Jan was born in Czechoslovakia and immigrated to Canada when he was just six years old. He started working at a bike shop at the young age of 13 and this is where his true passion for bikes was born. He was on National teams for mountain biking when he was a teenager.

In 2008, Jan started Vélorution with a local physiotherapist. His goal was to transform the culture of the cycling business. He purchased the bike shop from his partner. Since then, Vélorution has grown into its own community and has become a hangout spot for local riders. More often than not you can find local riders hanging out and having a coffee, grouping up for rides, or just looking to help others get into biking.

At Vélorution, Jan’s primary goal is to help educate customers–not to sell them a bike. This ultimately ends up driving the business. Jan also likes to hire his friends which makes working at the shop even more fun. He focuses on his staff first, and prioritizes people who hang around the shop and who are just outgoing as he is. Staff often shows up at the shop on days off to hang out.

Jan is very transparent about his sales and numbers with his staff. They all receive online training in technical know-how, but really learn sales through Jan’s example of “Help First” and follow the #ridebikesbehappy mantra.

Jan visits other bike shops on the road. His experience (like mine) isn’t always a great one. Jan doesn’t look like a skinny cyclist: he’s thick and muscular up top. Sometimes this means he isn’t recognized as a hardcore rider, and shop employees don’t give him their full attention. Jan recalls one instance where he didn’t receive the help he needed simply because he did not drive a nice enough car. Shedding the elitist attitude of bike shops is something Jan takes very seriously.

For example, some bike shops were reluctant to sell fat bikes (mountain bike frames with really fat tires, for riding on snow) because they were a novelty. But Jan says, “They make people happy. Why wouldn’t I sell them?”

When I visit his shop, I’m immediately offered a coffee and a spot to sit. Other cyclists are always around. There are usually donuts and “paleo” jokes. If my kids are with me, he offers them a new sticker for their bike–and then someone takes them outside to try the pump track.

One great example of Jan’s “marketing” strategy is the “Titty Tuesday” program. This is an all-women group ride on Tuesdays that was dreamed up by one of his staff. She volunteers to lead a group mountain bike ride every Tuesday night for beginners and never-evers. Veteran riders typically turn up to help; it’s not abnormal to see a group of 50 or 60 women in the group. Another staff member runs the “Friday Night Loser Ride”.

If you’re looking for a bike, and you’re invited to group ride for beginners, and find a welcoming group when you get there–will you buy your NEXT bike from those people? I bet you will, and that’s part of Jan’s secret “sales” strategy. Sounds a lot like Help First.

Jan’s last tip is to be extremely customer-focused. On a recent group ride, Jan saw a bike lock laying on the side of the road. It was an expensive brand, and Jan went back to pick it up. Then he sorted through his customer list to find everyone who had purchased the lock from him, and called each. After many calls, Jan tracked the owner down and was able to return the bike lock–saving the customer $150, and probably cementing the client for life.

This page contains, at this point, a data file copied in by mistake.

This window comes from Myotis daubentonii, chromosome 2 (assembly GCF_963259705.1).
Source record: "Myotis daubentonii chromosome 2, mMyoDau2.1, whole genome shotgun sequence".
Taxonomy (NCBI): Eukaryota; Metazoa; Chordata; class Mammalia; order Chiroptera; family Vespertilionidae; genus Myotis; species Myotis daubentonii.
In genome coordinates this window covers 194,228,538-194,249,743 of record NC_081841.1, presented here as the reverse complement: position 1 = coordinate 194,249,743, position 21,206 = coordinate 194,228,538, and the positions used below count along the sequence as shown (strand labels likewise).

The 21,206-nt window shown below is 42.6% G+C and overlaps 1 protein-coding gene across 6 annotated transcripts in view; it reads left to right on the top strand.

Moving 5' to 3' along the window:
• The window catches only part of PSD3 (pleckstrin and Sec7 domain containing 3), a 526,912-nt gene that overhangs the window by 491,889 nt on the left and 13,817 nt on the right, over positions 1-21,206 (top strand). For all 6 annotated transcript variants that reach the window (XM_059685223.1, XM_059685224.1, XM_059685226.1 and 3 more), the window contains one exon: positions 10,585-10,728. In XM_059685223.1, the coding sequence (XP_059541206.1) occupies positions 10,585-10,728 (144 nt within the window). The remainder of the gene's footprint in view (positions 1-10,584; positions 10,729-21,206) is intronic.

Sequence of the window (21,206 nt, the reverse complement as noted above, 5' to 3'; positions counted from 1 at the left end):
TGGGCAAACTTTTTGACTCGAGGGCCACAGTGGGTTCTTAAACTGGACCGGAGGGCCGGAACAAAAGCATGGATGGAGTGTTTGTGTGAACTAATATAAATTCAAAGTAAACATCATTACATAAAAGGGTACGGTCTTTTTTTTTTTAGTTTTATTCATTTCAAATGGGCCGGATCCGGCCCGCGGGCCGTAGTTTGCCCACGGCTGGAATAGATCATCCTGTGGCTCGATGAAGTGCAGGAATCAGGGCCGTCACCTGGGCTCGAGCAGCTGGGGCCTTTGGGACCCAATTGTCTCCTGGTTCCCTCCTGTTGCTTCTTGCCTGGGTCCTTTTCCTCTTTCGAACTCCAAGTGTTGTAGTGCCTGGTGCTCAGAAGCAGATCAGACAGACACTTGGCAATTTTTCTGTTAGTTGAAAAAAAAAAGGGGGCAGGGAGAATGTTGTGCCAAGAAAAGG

Jan is truly an all-around great guy and someone we can definitely learn something from despite him not being one of our typical guests. Listen closely and take good notes during the show–and then go onto Instagram and follow the #ridebikesbehappy hashtag.


1:31 – Jan Roubal Introduction
5:01 – Jan’s story and how he came to own a bike shop
8:19 – All about Vélorution. Is it really a bike shop?
10:58 – How does the free donuts, the coffee, and the community translate into selling bikes?
13:36 – An example of coaching a staff member up.
16:32 – Jan’s hiring process at Vélorution
18:21 – How Jan motivates employees to sell his products efficiently
20:31 – What it’s like to deliver bad news to employees
22:50 – The training processes Jan implements in his business
24:26 – Chris’s personal account of his experience at Vélorution
26:34 – How Jan incentivizes the staff to help the company grow
28:19 – The Titty Tuesday story, and group rides at Velorution
33:01 – Where the phrase “Ride Bikes Be Happy” comes from
34:43 – What draws a first time mountain biker into the Vélorution shop?
38:32 – What Jan does when a customer decides to buy their bike elsewhere.
43:13 – Why are so many people showing up for certain group rides and not others?
46:32 – How Jan uses political activism to grow his business

Contact Jan:

Velorution: http://velorution.ca/
Velorution: on Facebook: https://www.facebook.com/VelorutionBikeSki
Justin Bergh on Instagram: https://www.instagram.com/velorution_bike_ski

Chris Cooper delivers the best of the business world on Two-Brain Radio every Thursday.

On Monday, Two-Brain Radio presents marketing tips and success stories, and Sean Woodland has great stories from the community on Wednesdays.

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